Oil falls on supplies and concerns about China

Oil prices sank Thursday on fresh concerns that demand could weaken if China takes more steps to control its economic growth.

Oil prices sank Thursday on fresh concerns that demand could weaken if China takes more steps to control its economic growth.

Benchmark oil for March delivery lost $2.22 to settle at $89.59 a barrel on the New York Mercantile Exchange.

New data showed China's economy grew 9.8 percent in the fourth quarter despite several steps that the government has taken to try to slow growth and curb surging prices.

The news sent most commodities lower as traders speculated that China's government may try further measures to control inflation. China has had a robust appetite for commodities such as oil, copper and soybeans as its economy has boomed this year while the U.S. and Europe have seen slower growth.

"The market realizes that they're at kind of a crossroads here and that they better take steps to slow inflation.because if they don't, they're going to have real problems," PFGBest analyst Phil Flynn said of China.

The extent of any new moves by the government will be a "critical factor" for the oil market this year, Cameron Hanover said in a report. An interest rate hike or increase in reserve requirements is the type of move that has been "the overarching fear holding a number of asset prices back," the energy consultants said.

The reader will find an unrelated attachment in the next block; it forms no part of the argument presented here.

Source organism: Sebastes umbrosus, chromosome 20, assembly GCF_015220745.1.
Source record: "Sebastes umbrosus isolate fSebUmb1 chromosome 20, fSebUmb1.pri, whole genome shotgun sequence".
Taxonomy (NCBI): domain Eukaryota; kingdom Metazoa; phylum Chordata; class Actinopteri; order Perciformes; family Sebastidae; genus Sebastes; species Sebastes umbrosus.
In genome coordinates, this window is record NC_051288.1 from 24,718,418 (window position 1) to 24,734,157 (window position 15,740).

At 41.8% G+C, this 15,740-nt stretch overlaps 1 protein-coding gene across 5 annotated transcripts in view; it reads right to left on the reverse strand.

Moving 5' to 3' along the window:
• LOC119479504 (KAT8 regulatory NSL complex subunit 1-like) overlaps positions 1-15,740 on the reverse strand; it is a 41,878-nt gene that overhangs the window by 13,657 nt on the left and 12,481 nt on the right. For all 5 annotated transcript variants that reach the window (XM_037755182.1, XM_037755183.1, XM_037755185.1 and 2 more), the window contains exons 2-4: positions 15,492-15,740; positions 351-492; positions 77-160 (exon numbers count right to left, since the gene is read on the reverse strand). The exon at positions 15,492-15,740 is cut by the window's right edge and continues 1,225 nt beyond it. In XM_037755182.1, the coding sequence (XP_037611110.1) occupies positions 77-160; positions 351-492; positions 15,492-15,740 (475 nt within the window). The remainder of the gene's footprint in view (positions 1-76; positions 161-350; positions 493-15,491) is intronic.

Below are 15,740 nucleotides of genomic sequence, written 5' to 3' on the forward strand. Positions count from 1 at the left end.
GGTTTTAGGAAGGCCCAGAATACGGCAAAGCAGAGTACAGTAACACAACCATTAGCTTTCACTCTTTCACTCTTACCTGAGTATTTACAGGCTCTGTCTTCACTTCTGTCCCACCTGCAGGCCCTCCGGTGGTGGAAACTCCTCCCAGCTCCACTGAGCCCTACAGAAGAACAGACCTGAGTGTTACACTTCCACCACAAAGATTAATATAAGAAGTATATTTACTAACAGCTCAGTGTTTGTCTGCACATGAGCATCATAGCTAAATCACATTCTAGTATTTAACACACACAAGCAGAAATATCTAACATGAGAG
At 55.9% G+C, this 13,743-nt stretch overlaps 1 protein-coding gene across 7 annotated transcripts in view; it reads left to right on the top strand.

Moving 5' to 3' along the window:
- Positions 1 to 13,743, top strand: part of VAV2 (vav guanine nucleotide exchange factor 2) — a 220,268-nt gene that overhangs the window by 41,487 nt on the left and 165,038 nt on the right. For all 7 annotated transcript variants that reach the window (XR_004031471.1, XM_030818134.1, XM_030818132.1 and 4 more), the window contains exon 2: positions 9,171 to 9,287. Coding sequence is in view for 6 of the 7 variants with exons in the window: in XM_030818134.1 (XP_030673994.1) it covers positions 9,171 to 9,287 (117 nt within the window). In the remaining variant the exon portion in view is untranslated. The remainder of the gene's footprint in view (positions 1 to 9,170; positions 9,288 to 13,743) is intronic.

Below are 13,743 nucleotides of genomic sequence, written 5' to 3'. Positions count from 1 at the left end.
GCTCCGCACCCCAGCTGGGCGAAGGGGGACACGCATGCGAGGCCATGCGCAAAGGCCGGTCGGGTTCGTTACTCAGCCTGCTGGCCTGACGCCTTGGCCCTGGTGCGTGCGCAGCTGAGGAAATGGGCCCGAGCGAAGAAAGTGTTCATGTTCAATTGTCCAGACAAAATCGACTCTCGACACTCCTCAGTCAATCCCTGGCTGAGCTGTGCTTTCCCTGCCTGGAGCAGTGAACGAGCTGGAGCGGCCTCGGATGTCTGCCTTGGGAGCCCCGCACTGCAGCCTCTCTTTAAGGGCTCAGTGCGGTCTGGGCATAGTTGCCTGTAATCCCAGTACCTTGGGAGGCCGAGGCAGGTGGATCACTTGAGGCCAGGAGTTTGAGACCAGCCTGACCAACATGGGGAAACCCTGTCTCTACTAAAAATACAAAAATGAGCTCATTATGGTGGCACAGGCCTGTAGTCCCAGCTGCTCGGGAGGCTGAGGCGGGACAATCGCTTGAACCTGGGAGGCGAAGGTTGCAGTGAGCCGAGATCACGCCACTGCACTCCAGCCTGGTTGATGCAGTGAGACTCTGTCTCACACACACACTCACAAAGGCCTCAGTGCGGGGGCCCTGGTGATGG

Oil prices were also pushed down by the Energy Department's weekly report that showed growing U.S. supplies of oil, gasoline and distillates, which include heating oil and diesel fuel. All are higher than the five-year average, an indication that energy demand remains tepid.

Meanwhile, retail gasoline prices continued to climb, reaching a national average of almost $3.12 a gallon for regular, according to AAA, Wright Express and the Oil Price Information Service. That's about 13 cents more than a month ago and around 38 cents higher than a year ago.

The Energy Information Administration said natural gas supplies fell more than expected last week, as very cold weather covered much the country. But supplies are still about 2 percent above the five-year average.

Natural gas for March delivery rose 1.16 cents to settle at $4.692 per 1,000 cubic feet on the Nymex.

In other Nymex trading, heating oil lost 3.30 cents to settle at $2.6232 a gallon, and gasoline gave up 5.91 cents to settle at $2.4225 a gallon.

In London, Brent crude declined $1.58 to settle at $96.58 a barrel on the ICE futures exchange.


Associated Press writers Elaine Kurtenbach in Shanghai and Pablo Gorondi in Hungary contributed to this report.

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